A cross made from two steel I-beams frames the entrance to this bright white funeral chapel in Hungary, by local firm L.Art Architectural Office (+ slideshow).
Surrounded by trees, the small chapel stands at the entrance to a cemetery in Dabas, a town south of Budapest. It comprises a single-storey concrete structure with a sheltered entrance and a simple bell tower.
L.Art Architectural Office developed its design around a desire to include various spiritual and biblical references and metaphors in the form of the building.
"We believe that architectural aims are nothing but messages of a modern era – a metaphor about the relationship between today's people to their earthly lives," explained the architects.
The most prominent of these is the large entrance – a steel cross that provides the supporting framework for a wooden door.
When closed, the door could be mistaken for a static panel, but it slides open to create either a standard-sized doorway or a more generous opening.
"By pulling away the sliding partition, the inside and outside becomes one, and everybody becomes involved in the ceremony," said the architects.
They also added a long tapered wall that leads up to the building's entrance, and another that extends back into the woodland. These are intended to represent the journey from birth to death.
The bell tower stands separate from the building but features the same white-rendered concrete structure. Like the wall, it tapers outwards at the top to create enough space for the bell.
Inside, the first room of the 128-square-metre chapel centres around the catafalque – the wooden stand where the coffin is placed during a funeral service. A skylight overhead directs light down onto it.
A stained glass wall at the back of the space presents an abstracted image of birds in flight.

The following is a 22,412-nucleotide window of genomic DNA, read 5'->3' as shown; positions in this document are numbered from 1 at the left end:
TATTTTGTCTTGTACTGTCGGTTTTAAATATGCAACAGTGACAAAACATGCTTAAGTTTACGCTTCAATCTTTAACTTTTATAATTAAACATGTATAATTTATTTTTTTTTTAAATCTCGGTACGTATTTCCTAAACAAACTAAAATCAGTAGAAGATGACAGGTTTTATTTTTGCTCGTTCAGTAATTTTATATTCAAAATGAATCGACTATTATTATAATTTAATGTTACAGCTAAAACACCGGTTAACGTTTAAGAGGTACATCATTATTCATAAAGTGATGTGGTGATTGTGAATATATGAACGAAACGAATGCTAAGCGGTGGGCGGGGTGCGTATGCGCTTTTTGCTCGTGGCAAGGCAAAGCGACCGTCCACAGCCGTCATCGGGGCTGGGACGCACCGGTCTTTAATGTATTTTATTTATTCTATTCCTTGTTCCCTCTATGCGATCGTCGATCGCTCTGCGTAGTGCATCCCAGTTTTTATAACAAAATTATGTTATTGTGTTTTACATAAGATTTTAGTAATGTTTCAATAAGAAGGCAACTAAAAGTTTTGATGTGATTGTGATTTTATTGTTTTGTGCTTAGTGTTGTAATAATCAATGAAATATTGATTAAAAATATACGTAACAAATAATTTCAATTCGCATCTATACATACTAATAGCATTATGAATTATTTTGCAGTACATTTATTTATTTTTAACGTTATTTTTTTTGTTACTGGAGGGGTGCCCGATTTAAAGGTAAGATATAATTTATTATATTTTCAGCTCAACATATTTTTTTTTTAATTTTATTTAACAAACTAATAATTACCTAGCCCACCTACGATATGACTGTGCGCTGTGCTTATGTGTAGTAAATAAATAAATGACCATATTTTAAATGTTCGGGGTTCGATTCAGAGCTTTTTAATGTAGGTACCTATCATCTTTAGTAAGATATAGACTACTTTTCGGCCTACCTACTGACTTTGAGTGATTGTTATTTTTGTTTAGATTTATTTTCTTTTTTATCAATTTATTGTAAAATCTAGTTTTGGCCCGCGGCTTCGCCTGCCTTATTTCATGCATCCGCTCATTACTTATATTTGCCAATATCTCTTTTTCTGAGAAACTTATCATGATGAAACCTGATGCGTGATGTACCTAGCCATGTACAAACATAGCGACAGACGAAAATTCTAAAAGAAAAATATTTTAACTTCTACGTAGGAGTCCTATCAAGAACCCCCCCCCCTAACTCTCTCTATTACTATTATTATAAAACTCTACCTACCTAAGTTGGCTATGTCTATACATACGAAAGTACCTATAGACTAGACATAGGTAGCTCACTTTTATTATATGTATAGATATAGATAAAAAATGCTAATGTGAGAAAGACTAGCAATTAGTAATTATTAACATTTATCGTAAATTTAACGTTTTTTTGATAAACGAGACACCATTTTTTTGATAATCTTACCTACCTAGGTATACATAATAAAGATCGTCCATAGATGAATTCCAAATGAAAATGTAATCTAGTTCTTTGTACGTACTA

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There are also three other wooden elements – a lectern and two candle stands.
"[It is] a transitional place," said the architects. "Up front it is the earthly life, and the inner part of the building is where the last journey starts. The transparent spirit bird on the blue glass triptych symbolises the other side."
"The light shines in from above and the rays of it that hit the catafalque," they added. "They symbolise the creator, who is present here."
A doorway leads through from this space to a second hall, which opens out to the landscape at the rear. The rest of the building accommodates toilets and ancillary spaces.
Other funeral buildings completed recently include a timber-framed chapel in Slovenia's picturesque Tuhinj Valley and a red brick crematorium in Stockholm's historic Woodland Cemetery.
Photography is by Dorothy Sara Ligetvári.
Senior architectural designer: István Ligetvári
Co-architectural designer: Zoltán Kovács
Architectural design of the belfry: Dorottya Sára Ligetvári
Architectural design of the glass triptych: Eleonóra Balogh
Collaborators: Csaba Kántor, Dániel Timmer
Furniture design: István Ligervári, Zoltán Kovács